For a dozen years up until a U.S. Supreme Court decision in March, the agency was engaged in a very public and high-profile dispute with an elderly, Alaska moose hunter over access to the very remote Nation River near the Canadian border in Central Alaska.

The agency told John Sturgeon he couldn’t use a 10-foot-long hovercraft to travel up and down the seasonally shallow river because under Park Service regulations it didn’t qualify as a “boat.” Sturgeon protested that the waterway within the Yukon-Charley Rivers National  Preserve didn’t even belong to the park.

By law, the river had been judged “navigable,” and thus the lands beneath it passed to the state with passage of the Alaska Statehood Act of 1958.  Given that and the fact the hovercraft was the environmentally friendliest way to use the shallow river during the moose hunting season, Sturgeon, the former state forester, protested a ranger’s decision he couldn’t use his watercraft on the Nation as he had been using it for years.

Park officials told Sturgeon too bad. Despite special access provisions written into ANILCA to protect the unique means of getting into the state’s roadless parks, they backed the ranger’s position that a national law banning hovercraft from all park service lands and for that reason, Sturgeon was screwed.

His answer was to sue. Along the way, he enlisted the support of thousands of Alaskans to raise the hundreds of thousands of dollars it cost to fight Uncle Sam.

The dispute went to the Supreme Court twice. The first time the high court overruled the Park Service’s action, but sent the case back to the liberal Ninth Circuit Court of Appeals in California to resolve some fine points in the litigation. The Ninth Circuit promptly ruled that Park Service had the authority to do just about anything it wanted in Alaska.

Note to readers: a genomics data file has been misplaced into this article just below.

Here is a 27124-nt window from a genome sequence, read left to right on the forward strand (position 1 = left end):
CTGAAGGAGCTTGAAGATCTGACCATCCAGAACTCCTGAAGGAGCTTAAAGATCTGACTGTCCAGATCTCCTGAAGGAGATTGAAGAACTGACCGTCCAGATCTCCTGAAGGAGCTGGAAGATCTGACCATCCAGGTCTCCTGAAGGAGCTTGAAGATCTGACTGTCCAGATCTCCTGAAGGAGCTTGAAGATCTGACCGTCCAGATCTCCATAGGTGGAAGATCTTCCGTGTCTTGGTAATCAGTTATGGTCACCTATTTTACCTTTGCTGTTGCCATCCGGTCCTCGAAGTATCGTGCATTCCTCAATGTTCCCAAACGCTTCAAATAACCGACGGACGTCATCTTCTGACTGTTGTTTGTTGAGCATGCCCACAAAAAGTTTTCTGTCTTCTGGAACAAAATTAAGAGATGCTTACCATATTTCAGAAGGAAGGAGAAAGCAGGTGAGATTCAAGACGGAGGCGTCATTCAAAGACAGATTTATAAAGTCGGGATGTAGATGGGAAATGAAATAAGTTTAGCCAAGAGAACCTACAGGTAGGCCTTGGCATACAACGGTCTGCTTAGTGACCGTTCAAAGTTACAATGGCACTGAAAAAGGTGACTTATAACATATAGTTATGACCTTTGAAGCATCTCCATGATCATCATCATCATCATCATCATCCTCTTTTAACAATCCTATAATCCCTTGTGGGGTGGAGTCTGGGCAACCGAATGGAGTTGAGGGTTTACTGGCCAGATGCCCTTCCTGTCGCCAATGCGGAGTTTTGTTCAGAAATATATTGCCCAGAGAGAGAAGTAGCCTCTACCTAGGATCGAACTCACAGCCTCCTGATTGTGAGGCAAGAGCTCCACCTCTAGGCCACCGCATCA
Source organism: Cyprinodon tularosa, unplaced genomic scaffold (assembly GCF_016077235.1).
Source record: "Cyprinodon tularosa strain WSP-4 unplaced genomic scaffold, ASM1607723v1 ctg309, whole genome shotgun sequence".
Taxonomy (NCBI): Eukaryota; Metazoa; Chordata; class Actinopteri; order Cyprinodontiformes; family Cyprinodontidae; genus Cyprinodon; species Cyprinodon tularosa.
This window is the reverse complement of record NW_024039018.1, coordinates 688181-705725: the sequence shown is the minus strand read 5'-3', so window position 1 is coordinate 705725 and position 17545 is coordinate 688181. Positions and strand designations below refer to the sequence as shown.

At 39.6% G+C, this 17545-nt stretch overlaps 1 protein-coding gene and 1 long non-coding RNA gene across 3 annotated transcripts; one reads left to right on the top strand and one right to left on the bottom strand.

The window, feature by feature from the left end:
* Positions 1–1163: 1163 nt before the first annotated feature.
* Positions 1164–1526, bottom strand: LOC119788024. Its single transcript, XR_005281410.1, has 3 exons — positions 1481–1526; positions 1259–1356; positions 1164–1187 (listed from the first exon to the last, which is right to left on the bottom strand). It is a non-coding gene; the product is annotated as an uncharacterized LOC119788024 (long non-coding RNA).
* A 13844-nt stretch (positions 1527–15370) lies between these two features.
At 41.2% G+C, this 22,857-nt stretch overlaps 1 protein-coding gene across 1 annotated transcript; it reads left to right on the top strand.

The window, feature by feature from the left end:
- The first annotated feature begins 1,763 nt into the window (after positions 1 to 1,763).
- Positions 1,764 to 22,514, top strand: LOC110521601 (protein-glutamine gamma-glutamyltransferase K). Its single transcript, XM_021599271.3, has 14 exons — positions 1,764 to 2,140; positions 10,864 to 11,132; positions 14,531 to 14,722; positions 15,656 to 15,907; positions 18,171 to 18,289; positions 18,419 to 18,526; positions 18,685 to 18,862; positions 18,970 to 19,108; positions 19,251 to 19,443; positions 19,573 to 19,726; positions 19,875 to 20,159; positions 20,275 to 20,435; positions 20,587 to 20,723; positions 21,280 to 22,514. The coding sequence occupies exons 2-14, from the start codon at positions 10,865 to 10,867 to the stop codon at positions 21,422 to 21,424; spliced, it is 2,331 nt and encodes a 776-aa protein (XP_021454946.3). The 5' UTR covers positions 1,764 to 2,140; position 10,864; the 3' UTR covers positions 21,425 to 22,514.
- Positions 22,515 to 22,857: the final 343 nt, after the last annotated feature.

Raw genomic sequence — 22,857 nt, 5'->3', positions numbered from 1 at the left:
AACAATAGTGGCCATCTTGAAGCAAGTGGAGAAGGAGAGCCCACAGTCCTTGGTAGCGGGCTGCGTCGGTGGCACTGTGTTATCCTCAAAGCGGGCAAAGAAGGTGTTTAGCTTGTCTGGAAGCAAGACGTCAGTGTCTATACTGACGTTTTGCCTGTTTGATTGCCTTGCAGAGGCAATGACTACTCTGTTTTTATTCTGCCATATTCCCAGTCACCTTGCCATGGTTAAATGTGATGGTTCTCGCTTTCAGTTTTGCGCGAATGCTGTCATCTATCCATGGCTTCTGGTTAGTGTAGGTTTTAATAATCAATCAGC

Sturgeon appealed to the Supreme Court once again. Though it is rare for the court to hear the same case twice, it took this one on for the second time and delivered a unanimous and pointed rebuke to the Park Service.

Alaska became a state, Justice Elena Kagan wrote in that opinion, after territorial residents tired of the constraints of living as “tenants upon the estate of the national landlord.”

Alaska – not the federal government – held the power to decide how its navigable waterways were used, she said in an opinion that placed Sturgeon in the pantheon of Alaska Statehood advocates who sought greater independence from that federal landlord.

“You might catch a glimpse of some former-day John Sturgeons—who (for better or worse) sought greater independence from federal control and, in the process, helped to shape the current law,” she wrote, noting how Territorial Gov. Ernest Gruening had in 1955 called on the federal government to “end American colonialism.”

Alaskans, Gruening told the Alaska Constitutional Convention of 1955 were tired of the “discriminations and exclusions to which we are subject have been unheeded by the colonialism that has ruled Alaska for 88 years. The people of Alaska have never ceased to object to these impositions even though they may not have realized that such were part and parcel of their colonial status. Indeed the full realization that Alaska is a colony may not yet have come to many Alaskans, nor may it be even faintly appreciated by those in power who perpetuate our colonial servitude.”

Freedom-loving Alaskans